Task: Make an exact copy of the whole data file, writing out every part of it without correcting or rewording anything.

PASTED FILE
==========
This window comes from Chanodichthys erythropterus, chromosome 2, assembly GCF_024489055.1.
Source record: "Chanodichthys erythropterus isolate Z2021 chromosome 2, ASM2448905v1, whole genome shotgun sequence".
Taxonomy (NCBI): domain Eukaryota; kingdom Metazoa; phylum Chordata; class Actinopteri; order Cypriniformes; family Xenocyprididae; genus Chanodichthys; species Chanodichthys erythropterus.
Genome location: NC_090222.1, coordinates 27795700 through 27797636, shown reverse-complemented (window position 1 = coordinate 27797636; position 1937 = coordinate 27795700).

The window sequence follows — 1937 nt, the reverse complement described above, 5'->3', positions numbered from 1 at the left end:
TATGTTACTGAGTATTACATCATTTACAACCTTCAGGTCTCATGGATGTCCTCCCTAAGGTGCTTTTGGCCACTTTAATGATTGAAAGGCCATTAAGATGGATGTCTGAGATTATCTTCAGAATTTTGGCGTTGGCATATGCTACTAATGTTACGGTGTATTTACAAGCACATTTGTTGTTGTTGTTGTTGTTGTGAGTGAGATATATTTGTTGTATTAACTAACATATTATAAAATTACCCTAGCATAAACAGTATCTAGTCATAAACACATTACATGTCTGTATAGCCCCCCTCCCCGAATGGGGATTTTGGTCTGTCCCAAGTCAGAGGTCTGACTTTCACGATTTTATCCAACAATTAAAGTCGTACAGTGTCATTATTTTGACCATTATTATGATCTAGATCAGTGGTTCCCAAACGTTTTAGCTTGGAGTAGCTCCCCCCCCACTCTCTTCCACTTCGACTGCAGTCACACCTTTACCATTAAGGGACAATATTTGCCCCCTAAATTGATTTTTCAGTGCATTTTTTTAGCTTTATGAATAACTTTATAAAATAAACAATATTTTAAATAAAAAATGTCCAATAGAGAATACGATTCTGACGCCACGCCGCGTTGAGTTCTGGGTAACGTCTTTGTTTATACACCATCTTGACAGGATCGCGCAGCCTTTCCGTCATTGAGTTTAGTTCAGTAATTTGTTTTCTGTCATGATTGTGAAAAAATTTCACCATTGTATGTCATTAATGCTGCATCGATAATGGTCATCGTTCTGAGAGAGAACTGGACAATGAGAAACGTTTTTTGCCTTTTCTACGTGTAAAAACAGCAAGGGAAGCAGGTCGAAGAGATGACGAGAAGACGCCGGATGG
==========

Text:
This window comes from Chanodichthys erythropterus, chromosome 2, assembly GCF_024489055.1.
Source record: "Chanodichthys erythropterus isolate Z2021 chromosome 2, ASM2448905v1, whole genome shotgun sequence".
Taxonomy (NCBI): domain Eukaryota; kingdom Metazoa; phylum Chordata; class Actinopteri; order Cypriniformes; family Xenocyprididae; genus Chanodichthys; species Chanodichthys erythropterus.
Genome location: NC_090222.1, coordinates 27795700 through 27797636, shown reverse-complemented (window position 1 = coordinate 27797636; position 1937 = coordinate 27795700).

The window sequence follows — 1937 nt, the reverse complement described above, 5'->3', positions numbered from 1 at the left end:
TATGTTACTGAGTATTACATCATTTACAACCTTCAGGTCTCATGGATGTCCTCCCTAAGGTGCTTTTGGCCACTTTAATGATTGAAAGGCCATTAAGATGGATGTCTGAGATTATCTTCAGAATTTTGGCGTTGGCATATGCTACTAATGTTACGGTGTATTTACAAGCACATTTGTTGTTGTTGTTGTTGTTGTGAGTGAGATATATTTGTTGTATTAACTAACATATTATAAAATTACCCTAGCATAAACAGTATCTAGTCATAAACACATTACATGTCTGTATAGCCCCCCTCCCCGAATGGGGATTTTGGTCTGTCCCAAGTCAGAGGTCTGACTTTCACGATTTTATCCAACAATTAAAGTCGTACAGTGTCATTATTTTGACCATTATTATGATCTAGATCAGTGGTTCCCAAACGTTTTAGCTTGGAGTAGCTCCCCCCCCACTCTCTTCCACTTCGACTGCAGTCACACCTTTACCATTAAGGGACAATATTTGCCCCCTAAATTGATTTTTCAGTGCATTTTTTTAGCTTTATGAATAACTTTATAAAATAAACAATATTTTAAATAAAAAATGTCCAATAGAGAATACGATTCTGACGCCACGCCGCGTTGAGTTCTGGGTAACGTCTTTGTTTATACACCATCTTGACAGGATCGCGCAGCCTTTCCGTCATTGAGTTTAGTTCAGTAATTTGTTTTCTGTCATGATTGTGAAAAAATTTCACCATTGTATGTCATTAATGCTGCATCGATAATGGTCATCGTTCTGAGAGAGAACTGGACAATGAGAAACGTTTTTTGCCTTTTCTACGTGTAAAAACAGCAAGGGAAGCAGGTCGAAGAGATGACGAGAAGACGCCGGATGG